The British Veterinary Association (BVA) Scottish Branch has elected Grace Webster as its new president.
During her term as president, Ms Webster will be the principal representative of BVA’s Scottish Branch in relation to veterinary matters.
As part of the network of regional and specialist divisions, the branches in the devolved administrations contribute local knowledge and expertise into the wider lobbying and representational activities of the veterinary association.
In the past year, BVA and BVA Scottish Branch have worked with the Scottish Government to secure improved rates for official veterinarians in Scotland.
The groups say they played a key role in the government’s decision to carry out a review of the trade in exotic animals as pets and the introduction of compulsory microchipping for dogs from Spring 2016.
In the coming year the groups will work together on issues ranging from the need for a new slaughter facility at Forfar to prevent unnecessary long-distance transport of cull sows, to ensuring Scotland’s ban on tail docking dogs remains in place.
Ms Webster said: “I am so pleased to have been elected as president of BVA Scottish Branch by my colleagues and I am extremely grateful to Ronnie Soutar, our senior vice-president, for everything he has achieved this year.
“We want to maintain the very positive relationship we have with the Scottish Government and build on those successes, as well as tackling challenges ahead. I encourage all BVA members in Scotland to contact us and engage with us to ensure we know their views and represent them.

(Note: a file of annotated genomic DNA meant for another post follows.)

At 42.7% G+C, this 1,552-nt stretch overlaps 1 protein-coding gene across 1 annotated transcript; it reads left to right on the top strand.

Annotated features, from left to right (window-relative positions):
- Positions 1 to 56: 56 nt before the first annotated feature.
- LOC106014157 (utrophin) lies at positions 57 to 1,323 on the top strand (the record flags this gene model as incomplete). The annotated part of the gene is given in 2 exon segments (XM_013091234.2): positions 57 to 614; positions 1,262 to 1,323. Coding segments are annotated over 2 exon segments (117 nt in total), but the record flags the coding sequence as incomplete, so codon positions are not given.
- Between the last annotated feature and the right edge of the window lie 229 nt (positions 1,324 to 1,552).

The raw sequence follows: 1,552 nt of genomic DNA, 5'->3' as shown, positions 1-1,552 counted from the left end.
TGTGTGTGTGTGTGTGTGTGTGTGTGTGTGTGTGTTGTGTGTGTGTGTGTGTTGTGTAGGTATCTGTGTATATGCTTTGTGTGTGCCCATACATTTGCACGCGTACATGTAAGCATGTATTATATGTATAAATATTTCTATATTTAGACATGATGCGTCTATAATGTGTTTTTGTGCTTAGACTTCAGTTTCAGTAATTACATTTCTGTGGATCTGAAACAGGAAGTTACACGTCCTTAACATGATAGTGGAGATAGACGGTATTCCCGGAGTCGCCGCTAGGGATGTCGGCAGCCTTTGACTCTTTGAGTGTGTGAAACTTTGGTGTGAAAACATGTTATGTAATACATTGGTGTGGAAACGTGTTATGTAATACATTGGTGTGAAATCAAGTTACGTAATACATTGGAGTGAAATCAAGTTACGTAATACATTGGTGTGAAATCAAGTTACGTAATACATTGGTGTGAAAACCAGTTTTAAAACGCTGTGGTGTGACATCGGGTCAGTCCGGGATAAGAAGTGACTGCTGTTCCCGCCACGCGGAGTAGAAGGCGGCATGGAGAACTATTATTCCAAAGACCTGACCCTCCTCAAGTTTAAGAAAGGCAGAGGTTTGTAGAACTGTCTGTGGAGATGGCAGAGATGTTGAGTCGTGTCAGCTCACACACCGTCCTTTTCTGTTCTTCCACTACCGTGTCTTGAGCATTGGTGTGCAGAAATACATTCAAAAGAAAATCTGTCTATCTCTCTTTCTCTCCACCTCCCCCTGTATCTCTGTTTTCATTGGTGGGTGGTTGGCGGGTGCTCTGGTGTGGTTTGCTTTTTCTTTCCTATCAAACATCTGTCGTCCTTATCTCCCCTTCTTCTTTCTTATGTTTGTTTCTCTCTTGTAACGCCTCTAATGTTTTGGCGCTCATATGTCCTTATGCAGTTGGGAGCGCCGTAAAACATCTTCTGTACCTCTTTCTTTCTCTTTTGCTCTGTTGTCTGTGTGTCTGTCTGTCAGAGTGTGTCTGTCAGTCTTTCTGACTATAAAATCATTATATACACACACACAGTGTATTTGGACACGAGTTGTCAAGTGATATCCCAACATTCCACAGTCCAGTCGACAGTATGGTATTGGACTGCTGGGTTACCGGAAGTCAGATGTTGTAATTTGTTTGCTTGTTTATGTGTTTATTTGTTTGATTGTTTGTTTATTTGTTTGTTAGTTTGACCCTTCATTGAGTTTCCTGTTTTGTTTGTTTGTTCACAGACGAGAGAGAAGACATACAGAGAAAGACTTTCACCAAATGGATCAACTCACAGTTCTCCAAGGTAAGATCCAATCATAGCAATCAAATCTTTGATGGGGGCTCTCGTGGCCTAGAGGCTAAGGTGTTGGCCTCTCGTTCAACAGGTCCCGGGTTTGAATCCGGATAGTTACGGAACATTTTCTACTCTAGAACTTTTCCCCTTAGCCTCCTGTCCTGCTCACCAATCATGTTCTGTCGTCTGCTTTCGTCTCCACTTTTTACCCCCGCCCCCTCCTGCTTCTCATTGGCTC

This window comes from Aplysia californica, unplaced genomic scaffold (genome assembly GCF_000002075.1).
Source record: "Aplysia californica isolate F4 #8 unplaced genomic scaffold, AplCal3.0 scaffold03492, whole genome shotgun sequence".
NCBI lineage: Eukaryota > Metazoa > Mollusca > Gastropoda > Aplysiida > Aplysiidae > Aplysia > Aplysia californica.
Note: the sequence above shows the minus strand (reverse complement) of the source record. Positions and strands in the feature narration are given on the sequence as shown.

“We are proud of BVA’s ongoing commitment to its members in Scotland and welcome its support for further engagement between branch and key Scottish stakeholders.”
Congratulating Ms Webster on her election, BVA president John Blackwell said: “BVA’s branches are vital in safeguarding animal welfare and representing the views of veterinary surgeons in the devolved nations, where animal health and welfare are the responsibility of the individual nation.
“The work of the Scottish Branch, and Grace and her colleagues, brings invaluable expertise to discussions about relevant animal, agricultural and veterinary policy in Scotland, as well as playing a hugely important role when it comes to influencing politicians.
“I am delighted to welcome Grace as president and know she will help take forward the successes of the last year. Ronnie and Grace, together with Kathleen Robertson as the regional representative for Scotland on BVA council, will be a team to be reckoned with in the nicest possible way.”